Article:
Going Beyond Dollars and Cents

Now that we’ve painted a picture of why female investors represent an opportunity for financial professionals, let’s delve a bit deeper into the qualitative benefits of financial advice and, in particular, how they apply to women. To illustrate, I’ll share findings from another survey Janus Henderson conducted in 2018.

The motivation for the survey was Vanguard’s “Advisor’s Alpha” study, which determined that the value of working with a financial professional is 300 basis points of incremental return, half of which is associated with behavioral coaching. We wanted to investigate this further to help educate investors on the advantages of working with a financial professional outside of investments.

Our study sought to determine whether investors have higher levels of confidence and lower levels of financial anxiety when working with a financial professional. While we didn’t find a relationship between working with a financial professional and lower financial anxiety, we did find a statistically significant relationship between working with a financial professional and investment confidence.

Now, what is the connection to women? Although our survey didn’t analyze confidence levels in men versus women, many other studies have shown that women lack confidence when it comes to long-term financial planning. If you can help build that confidence by providing guidance and emotional support –such as the behavioral coaching Vanguard cites as a key component of an advisor’s value – clients will be more likely to follow your recommendations and stay the course, which of course is particularly important in challenging markets.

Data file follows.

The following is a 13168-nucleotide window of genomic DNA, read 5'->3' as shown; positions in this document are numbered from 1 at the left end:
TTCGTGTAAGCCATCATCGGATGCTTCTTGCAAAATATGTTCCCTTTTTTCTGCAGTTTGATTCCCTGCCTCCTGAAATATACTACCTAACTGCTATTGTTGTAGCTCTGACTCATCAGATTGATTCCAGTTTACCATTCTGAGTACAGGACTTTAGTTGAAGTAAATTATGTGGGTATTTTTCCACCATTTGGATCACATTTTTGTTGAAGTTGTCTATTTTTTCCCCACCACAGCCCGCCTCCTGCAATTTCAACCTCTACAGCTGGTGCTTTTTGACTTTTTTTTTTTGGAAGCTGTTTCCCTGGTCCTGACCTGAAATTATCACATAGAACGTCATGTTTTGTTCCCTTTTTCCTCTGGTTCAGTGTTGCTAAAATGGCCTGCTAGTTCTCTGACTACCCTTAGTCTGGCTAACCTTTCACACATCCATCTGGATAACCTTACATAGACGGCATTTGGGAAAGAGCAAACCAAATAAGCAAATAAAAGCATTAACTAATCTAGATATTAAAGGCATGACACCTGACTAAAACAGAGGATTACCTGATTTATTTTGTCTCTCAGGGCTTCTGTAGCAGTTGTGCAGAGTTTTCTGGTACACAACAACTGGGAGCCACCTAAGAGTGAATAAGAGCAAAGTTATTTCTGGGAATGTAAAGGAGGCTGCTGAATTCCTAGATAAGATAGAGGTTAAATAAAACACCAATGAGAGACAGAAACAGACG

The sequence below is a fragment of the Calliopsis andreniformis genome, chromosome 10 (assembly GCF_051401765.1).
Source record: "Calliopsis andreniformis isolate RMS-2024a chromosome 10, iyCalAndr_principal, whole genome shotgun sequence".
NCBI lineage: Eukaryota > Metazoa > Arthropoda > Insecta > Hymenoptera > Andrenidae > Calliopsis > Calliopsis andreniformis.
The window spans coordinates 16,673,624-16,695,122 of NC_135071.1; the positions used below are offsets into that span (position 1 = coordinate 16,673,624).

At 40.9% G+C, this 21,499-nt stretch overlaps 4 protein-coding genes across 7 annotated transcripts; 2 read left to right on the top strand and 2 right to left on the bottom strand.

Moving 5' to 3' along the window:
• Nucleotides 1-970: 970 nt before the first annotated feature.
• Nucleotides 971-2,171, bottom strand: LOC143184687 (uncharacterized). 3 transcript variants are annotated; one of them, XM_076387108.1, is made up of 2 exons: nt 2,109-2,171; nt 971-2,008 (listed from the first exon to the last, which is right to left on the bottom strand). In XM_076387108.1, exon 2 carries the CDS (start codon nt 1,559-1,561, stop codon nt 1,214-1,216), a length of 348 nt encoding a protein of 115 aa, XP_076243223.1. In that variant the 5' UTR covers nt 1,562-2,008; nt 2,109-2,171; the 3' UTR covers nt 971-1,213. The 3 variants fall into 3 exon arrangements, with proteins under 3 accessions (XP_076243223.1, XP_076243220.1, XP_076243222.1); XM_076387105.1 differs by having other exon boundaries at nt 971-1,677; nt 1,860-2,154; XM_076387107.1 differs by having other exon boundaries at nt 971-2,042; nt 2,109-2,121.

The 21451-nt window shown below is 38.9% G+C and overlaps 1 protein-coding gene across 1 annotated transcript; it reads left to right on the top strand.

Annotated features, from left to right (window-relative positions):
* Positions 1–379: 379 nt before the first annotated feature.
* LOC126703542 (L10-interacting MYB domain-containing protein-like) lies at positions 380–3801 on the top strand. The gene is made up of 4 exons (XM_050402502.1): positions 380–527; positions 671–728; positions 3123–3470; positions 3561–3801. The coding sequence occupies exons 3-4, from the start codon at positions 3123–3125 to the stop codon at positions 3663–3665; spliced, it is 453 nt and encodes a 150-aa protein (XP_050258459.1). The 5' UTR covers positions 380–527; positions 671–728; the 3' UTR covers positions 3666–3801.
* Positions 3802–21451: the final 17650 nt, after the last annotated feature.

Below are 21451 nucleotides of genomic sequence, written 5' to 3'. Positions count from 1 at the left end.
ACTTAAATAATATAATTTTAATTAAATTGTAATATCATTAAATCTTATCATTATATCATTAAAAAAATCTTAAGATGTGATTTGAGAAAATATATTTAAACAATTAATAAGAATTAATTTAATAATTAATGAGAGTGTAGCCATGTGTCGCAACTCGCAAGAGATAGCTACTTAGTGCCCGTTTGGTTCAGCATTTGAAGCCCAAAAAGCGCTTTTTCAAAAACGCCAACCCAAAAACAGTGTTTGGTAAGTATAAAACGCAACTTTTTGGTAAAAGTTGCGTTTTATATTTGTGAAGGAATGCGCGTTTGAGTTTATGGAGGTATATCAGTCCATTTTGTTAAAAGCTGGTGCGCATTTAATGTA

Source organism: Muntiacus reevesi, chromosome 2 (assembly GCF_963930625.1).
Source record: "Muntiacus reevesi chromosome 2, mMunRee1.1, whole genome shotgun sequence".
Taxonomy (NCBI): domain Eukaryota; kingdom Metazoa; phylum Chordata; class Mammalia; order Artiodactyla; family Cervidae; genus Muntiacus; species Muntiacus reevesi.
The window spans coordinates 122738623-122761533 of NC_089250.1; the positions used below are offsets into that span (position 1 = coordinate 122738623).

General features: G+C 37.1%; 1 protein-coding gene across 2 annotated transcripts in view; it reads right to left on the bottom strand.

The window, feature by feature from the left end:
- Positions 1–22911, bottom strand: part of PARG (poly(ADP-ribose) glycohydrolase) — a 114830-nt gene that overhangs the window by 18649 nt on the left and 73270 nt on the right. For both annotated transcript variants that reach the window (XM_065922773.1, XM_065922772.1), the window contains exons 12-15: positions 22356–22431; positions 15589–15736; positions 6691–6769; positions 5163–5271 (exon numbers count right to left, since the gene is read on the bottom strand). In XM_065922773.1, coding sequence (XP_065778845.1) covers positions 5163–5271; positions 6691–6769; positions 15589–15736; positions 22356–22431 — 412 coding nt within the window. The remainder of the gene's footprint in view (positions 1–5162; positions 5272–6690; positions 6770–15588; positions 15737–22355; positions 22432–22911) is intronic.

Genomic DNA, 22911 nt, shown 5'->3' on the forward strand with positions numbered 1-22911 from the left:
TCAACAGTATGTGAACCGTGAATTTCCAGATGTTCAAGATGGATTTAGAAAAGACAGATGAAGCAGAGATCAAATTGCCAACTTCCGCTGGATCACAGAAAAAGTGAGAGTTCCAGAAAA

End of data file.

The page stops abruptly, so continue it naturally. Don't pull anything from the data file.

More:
Another way to help female investors build confidence is to educate them on how to make informed decisions regarding their portfolios. My colleague Matt Sommer recently shared some timely tips that can assist your female clients as they navigate these choppy waters. You can also refer back to the traits I shared about women’s investing tendencies. After all, what better way to instill confidence than citing research showing that women are better savers and investors compared to men?

As the future continues to remain uncertain, there is one thing you can count on: Engaging female clients and prospects provides an opportunity to demonstrate that your value goes beyond dollars and cents. By helping them build confidence now, you can build long-term relationships that are productive and rewarding – in good times and in bad.


1 “There’s A Pink Tax On Women.” Forbes, February 12, 2022.
2 “Women are gaining power when it comes to money – here’s why that’s a big deal.” CNBC, May 3, 2022.
3 2021 Women and Investing Study, Fidelity Investments.
4 “Boys Will Be Boys: Gender, Overconfidence and Common Stock Investment.” The Quarterly Journal of Economics, February 2001.
5 “If female investors have any weakness, it’s their mistaken belief that they’re not good investors.” CNBC, April 11, 2022.
6 “Women Make Better Investors Than Men, but Why?” ABC News, November 28, 2011.